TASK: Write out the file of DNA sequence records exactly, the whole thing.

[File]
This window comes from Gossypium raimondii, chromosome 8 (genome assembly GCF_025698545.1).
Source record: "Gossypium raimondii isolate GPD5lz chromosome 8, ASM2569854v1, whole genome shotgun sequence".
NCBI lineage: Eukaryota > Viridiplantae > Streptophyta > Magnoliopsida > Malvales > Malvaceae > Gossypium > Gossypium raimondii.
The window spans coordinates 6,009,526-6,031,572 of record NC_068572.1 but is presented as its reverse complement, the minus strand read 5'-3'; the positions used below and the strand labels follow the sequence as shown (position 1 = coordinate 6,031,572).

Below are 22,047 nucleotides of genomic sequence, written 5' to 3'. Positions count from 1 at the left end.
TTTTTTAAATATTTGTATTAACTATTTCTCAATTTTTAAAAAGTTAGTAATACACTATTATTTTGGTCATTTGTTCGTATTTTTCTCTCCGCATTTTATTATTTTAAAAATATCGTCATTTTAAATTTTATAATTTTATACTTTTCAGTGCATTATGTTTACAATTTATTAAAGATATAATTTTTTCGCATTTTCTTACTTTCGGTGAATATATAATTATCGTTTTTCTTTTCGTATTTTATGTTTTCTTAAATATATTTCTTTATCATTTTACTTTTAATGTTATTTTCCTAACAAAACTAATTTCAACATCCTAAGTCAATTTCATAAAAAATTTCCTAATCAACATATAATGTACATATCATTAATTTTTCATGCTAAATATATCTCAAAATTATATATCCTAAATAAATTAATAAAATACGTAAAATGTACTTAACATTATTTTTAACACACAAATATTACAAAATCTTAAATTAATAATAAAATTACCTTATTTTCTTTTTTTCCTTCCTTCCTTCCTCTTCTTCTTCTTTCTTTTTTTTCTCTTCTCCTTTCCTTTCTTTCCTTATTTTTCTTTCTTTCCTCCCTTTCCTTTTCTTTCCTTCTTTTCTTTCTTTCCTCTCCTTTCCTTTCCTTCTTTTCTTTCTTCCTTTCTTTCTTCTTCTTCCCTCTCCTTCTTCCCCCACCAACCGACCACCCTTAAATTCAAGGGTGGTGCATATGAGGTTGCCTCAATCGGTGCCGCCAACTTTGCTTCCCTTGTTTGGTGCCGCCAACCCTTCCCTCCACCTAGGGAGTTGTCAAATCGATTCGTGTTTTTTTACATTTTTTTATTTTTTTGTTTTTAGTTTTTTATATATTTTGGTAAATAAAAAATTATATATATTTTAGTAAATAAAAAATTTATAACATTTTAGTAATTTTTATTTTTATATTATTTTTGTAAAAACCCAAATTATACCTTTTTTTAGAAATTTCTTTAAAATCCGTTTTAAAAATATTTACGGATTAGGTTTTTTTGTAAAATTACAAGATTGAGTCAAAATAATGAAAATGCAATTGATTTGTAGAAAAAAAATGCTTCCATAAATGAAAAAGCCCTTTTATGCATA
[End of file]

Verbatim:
This window comes from Gossypium raimondii, chromosome 8 (genome assembly GCF_025698545.1).
Source record: "Gossypium raimondii isolate GPD5lz chromosome 8, ASM2569854v1, whole genome shotgun sequence".
NCBI lineage: Eukaryota > Viridiplantae > Streptophyta > Magnoliopsida > Malvales > Malvaceae > Gossypium > Gossypium raimondii.
The window spans coordinates 6,009,526-6,031,572 of record NC_068572.1 but is presented as its reverse complement, the minus strand read 5'-3'; the positions used below and the strand labels follow the sequence as shown (position 1 = coordinate 6,031,572).

Below are 22,047 nucleotides of genomic sequence, written 5' to 3'. Positions count from 1 at the left end.
TTTTTTAAATATTTGTATTAACTATTTCTCAATTTTTAAAAAGTTAGTAATACACTATTATTTTGGTCATTTGTTCGTATTTTTCTCTCCGCATTTTATTATTTTAAAAATATCGTCATTTTAAATTTTATAATTTTATACTTTTCAGTGCATTATGTTTACAATTTATTAAAGATATAATTTTTTCGCATTTTCTTACTTTCGGTGAATATATAATTATCGTTTTTCTTTTCGTATTTTATGTTTTCTTAAATATATTTCTTTATCATTTTACTTTTAATGTTATTTTCCTAACAAAACTAATTTCAACATCCTAAGTCAATTTCATAAAAAATTTCCTAATCAACATATAATGTACATATCATTAATTTTTCATGCTAAATATATCTCAAAATTATATATCCTAAATAAATTAATAAAATACGTAAAATGTACTTAACATTATTTTTAACACACAAATATTACAAAATCTTAAATTAATAATAAAATTACCTTATTTTCTTTTTTTCCTTCCTTCCTTCCTCTTCTTCTTCTTTCTTTTTTTTCTCTTCTCCTTTCCTTTCTTTCCTTATTTTTCTTTCTTTCCTCCCTTTCCTTTTCTTTCCTTCTTTTCTTTCTTTCCTCTCCTTTCCTTTCCTTCTTTTCTTTCTTCCTTTCTTTCTTCTTCTTCCCTCTCCTTCTTCCCCCACCAACCGACCACCCTTAAATTCAAGGGTGGTGCATATGAGGTTGCCTCAATCGGTGCCGCCAACTTTGCTTCCCTTGTTTGGTGCCGCCAACCCTTCCCTCCACCTAGGGAGTTGTCAAATCGATTCGTGTTTTTTTACATTTTTTTATTTTTTTGTTTTTAGTTTTTTATATATTTTGGTAAATAAAAAATTATATATATTTTAGTAAATAAAAAATTTATAACATTTTAGTAATTTTTATTTTTATATTATTTTTGTAAAAACCCAAATTATACCTTTTTTTAGAAATTTCTTTAAAATCCGTTTTAAAAATATTTACGGATTAGGTTTTTTTGTAAAATTACAAGATTGAGTCAAAATAATGAAAATGCAATTGATTTGTAGAAAAAAAATGCTTCCATAAATGAAAAAGCCCTTTTATGCATA